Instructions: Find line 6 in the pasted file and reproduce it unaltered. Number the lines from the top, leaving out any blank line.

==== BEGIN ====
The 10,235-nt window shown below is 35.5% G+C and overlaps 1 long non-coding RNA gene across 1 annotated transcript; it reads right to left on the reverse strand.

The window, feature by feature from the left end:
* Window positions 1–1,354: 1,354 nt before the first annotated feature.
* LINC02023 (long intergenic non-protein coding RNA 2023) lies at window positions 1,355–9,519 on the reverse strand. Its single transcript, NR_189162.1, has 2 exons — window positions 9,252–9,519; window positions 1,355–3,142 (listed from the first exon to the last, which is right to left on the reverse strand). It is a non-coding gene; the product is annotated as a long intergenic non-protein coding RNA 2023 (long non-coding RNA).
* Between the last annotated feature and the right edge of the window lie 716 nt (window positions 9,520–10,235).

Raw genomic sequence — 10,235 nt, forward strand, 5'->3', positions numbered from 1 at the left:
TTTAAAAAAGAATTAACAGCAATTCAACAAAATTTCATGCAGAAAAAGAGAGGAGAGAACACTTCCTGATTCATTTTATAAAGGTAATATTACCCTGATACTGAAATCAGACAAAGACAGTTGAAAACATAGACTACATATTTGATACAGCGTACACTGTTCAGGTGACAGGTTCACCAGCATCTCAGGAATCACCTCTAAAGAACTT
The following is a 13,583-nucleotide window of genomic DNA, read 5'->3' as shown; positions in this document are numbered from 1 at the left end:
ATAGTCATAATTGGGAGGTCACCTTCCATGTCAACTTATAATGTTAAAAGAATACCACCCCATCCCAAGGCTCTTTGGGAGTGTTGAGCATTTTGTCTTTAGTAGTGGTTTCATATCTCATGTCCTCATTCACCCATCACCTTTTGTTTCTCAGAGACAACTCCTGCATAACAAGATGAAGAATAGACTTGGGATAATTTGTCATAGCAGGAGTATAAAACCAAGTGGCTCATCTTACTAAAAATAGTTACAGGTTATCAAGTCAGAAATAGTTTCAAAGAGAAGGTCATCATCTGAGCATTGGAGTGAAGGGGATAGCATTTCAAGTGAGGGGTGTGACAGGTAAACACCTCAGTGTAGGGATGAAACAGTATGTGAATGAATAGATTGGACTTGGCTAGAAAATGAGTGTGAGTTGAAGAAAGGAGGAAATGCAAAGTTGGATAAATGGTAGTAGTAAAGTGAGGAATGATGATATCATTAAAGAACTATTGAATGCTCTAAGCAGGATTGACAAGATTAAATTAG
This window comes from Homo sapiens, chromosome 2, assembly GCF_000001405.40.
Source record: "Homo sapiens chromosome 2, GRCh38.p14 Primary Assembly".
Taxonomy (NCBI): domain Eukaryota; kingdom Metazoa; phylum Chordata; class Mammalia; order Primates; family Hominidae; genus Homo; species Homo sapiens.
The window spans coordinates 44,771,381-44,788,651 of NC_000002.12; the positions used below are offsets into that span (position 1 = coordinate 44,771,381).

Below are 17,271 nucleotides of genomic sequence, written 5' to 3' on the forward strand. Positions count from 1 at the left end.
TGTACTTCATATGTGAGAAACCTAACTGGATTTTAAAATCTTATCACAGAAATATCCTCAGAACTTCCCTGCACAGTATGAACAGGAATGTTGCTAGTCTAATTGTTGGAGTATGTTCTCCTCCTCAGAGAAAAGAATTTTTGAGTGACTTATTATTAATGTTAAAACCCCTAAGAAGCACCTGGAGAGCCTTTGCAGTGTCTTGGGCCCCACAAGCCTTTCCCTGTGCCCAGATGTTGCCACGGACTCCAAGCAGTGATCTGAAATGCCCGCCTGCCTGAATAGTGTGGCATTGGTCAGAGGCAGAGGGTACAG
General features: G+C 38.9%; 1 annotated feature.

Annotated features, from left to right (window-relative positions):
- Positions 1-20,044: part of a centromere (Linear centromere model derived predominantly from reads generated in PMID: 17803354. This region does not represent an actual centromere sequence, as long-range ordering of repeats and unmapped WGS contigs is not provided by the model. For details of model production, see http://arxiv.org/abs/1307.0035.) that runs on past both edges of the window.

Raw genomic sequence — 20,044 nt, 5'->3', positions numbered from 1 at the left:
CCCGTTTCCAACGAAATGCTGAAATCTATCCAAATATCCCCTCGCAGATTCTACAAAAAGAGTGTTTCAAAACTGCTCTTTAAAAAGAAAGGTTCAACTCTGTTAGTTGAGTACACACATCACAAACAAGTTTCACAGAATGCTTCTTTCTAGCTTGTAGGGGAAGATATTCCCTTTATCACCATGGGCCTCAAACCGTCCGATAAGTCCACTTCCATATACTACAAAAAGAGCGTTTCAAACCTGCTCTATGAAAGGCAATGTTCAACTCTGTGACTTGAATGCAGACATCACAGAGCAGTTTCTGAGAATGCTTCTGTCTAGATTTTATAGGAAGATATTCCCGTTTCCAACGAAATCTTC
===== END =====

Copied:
Raw genomic sequence — 10,235 nt, forward strand, 5'->3', positions numbered from 1 at the left: